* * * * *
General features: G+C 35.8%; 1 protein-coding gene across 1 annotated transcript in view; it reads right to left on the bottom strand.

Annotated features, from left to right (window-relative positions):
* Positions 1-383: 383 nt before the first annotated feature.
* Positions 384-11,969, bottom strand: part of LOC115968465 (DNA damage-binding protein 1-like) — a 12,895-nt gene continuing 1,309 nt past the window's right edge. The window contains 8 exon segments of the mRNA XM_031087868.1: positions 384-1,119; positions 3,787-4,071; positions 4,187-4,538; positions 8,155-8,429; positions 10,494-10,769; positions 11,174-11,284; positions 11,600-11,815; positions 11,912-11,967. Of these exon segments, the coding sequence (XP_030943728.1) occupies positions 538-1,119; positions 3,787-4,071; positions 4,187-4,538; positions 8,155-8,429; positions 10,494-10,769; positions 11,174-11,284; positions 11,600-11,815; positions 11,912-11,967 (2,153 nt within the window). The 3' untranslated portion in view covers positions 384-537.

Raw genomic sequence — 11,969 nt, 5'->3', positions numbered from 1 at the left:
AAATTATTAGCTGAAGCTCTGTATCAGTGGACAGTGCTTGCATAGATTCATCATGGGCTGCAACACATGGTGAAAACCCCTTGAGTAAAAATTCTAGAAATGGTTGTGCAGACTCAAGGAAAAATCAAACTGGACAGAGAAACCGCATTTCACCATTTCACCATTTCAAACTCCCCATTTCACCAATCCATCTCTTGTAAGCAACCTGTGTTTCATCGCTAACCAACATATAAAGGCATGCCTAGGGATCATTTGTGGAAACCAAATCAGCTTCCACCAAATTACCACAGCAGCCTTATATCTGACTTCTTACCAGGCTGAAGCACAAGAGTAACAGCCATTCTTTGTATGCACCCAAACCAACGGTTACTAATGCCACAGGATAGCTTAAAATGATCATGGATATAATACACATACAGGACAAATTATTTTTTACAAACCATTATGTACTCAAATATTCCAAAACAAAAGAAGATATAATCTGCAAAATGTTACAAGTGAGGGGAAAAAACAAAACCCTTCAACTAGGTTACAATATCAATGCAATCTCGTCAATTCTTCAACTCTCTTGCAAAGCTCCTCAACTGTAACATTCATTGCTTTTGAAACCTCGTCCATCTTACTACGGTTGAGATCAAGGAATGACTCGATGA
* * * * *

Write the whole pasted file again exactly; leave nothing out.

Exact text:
General features: G+C 35.8%; 1 protein-coding gene across 1 annotated transcript in view; it reads right to left on the bottom strand.

Annotated features, from left to right (window-relative positions):
* Positions 1-383: 383 nt before the first annotated feature.
* Positions 384-11,969, bottom strand: part of LOC115968465 (DNA damage-binding protein 1-like) — a 12,895-nt gene continuing 1,309 nt past the window's right edge. The window contains 8 exon segments of the mRNA XM_031087868.1: positions 384-1,119; positions 3,787-4,071; positions 4,187-4,538; positions 8,155-8,429; positions 10,494-10,769; positions 11,174-11,284; positions 11,600-11,815; positions 11,912-11,967. Of these exon segments, the coding sequence (XP_030943728.1) occupies positions 538-1,119; positions 3,787-4,071; positions 4,187-4,538; positions 8,155-8,429; positions 10,494-10,769; positions 11,174-11,284; positions 11,600-11,815; positions 11,912-11,967 (2,153 nt within the window). The 3' untranslated portion in view covers positions 384-537.

Raw genomic sequence — 11,969 nt, 5'->3', positions numbered from 1 at the left:
AAATTATTAGCTGAAGCTCTGTATCAGTGGACAGTGCTTGCATAGATTCATCATGGGCTGCAACACATGGTGAAAACCCCTTGAGTAAAAATTCTAGAAATGGTTGTGCAGACTCAAGGAAAAATCAAACTGGACAGAGAAACCGCATTTCACCATTTCACCATTTCAAACTCCCCATTTCACCAATCCATCTCTTGTAAGCAACCTGTGTTTCATCGCTAACCAACATATAAAGGCATGCCTAGGGATCATTTGTGGAAACCAAATCAGCTTCCACCAAATTACCACAGCAGCCTTATATCTGACTTCTTACCAGGCTGAAGCACAAGAGTAACAGCCATTCTTTGTATGCACCCAAACCAACGGTTACTAATGCCACAGGATAGCTTAAAATGATCATGGATATAATACACATACAGGACAAATTATTTTTTACAAACCATTATGTACTCAAATATTCCAAAACAAAAGAAGATATAATCTGCAAAATGTTACAAGTGAGGGGAAAAAACAAAACCCTTCAACTAGGTTACAATATCAATGCAATCTCGTCAATTCTTCAACTCTCTTGCAAAGCTCCTCAACTGTAACATTCATTGCTTTTGAAACCTCGTCCATCTTACTACGGTTGAGATCAAGGAATGACTCGATGA